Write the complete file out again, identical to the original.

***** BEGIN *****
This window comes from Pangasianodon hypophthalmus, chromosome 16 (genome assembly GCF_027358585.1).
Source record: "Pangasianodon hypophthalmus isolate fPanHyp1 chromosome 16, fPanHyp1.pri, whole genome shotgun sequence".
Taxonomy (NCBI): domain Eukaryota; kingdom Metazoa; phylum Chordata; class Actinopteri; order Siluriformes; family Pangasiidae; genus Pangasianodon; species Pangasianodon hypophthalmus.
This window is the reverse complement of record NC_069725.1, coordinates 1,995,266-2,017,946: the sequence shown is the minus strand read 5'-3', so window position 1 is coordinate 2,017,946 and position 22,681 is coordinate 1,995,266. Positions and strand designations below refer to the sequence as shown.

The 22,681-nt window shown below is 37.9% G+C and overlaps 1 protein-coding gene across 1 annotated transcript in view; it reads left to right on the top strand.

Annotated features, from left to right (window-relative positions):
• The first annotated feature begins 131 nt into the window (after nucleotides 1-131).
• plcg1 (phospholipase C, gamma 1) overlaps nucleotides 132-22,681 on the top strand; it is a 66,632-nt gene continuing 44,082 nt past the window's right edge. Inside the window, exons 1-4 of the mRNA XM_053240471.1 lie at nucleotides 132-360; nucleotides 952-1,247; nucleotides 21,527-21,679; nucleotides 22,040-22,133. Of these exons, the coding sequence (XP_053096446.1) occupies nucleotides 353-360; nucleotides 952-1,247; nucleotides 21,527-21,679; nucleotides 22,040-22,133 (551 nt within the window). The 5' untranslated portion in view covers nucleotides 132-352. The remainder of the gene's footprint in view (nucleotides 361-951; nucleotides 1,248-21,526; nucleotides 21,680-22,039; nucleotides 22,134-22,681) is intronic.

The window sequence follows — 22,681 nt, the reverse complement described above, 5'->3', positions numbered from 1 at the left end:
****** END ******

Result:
This window comes from Pangasianodon hypophthalmus, chromosome 16 (genome assembly GCF_027358585.1).
Source record: "Pangasianodon hypophthalmus isolate fPanHyp1 chromosome 16, fPanHyp1.pri, whole genome shotgun sequence".
Taxonomy (NCBI): domain Eukaryota; kingdom Metazoa; phylum Chordata; class Actinopteri; order Siluriformes; family Pangasiidae; genus Pangasianodon; species Pangasianodon hypophthalmus.
This window is the reverse complement of record NC_069725.1, coordinates 1,995,266-2,017,946: the sequence shown is the minus strand read 5'-3', so window position 1 is coordinate 2,017,946 and position 22,681 is coordinate 1,995,266. Positions and strand designations below refer to the sequence as shown.

The 22,681-nt window shown below is 37.9% G+C and overlaps 1 protein-coding gene across 1 annotated transcript in view; it reads left to right on the top strand.

Annotated features, from left to right (window-relative positions):
• The first annotated feature begins 131 nt into the window (after nucleotides 1-131).
• plcg1 (phospholipase C, gamma 1) overlaps nucleotides 132-22,681 on the top strand; it is a 66,632-nt gene continuing 44,082 nt past the window's right edge. Inside the window, exons 1-4 of the mRNA XM_053240471.1 lie at nucleotides 132-360; nucleotides 952-1,247; nucleotides 21,527-21,679; nucleotides 22,040-22,133. Of these exons, the coding sequence (XP_053096446.1) occupies nucleotides 353-360; nucleotides 952-1,247; nucleotides 21,527-21,679; nucleotides 22,040-22,133 (551 nt within the window). The 5' untranslated portion in view covers nucleotides 132-352. The remainder of the gene's footprint in view (nucleotides 361-951; nucleotides 1,248-21,526; nucleotides 21,680-22,039; nucleotides 22,134-22,681) is intronic.

The window sequence follows — 22,681 nt, the reverse complement described above, 5'->3', positions numbered from 1 at the left end: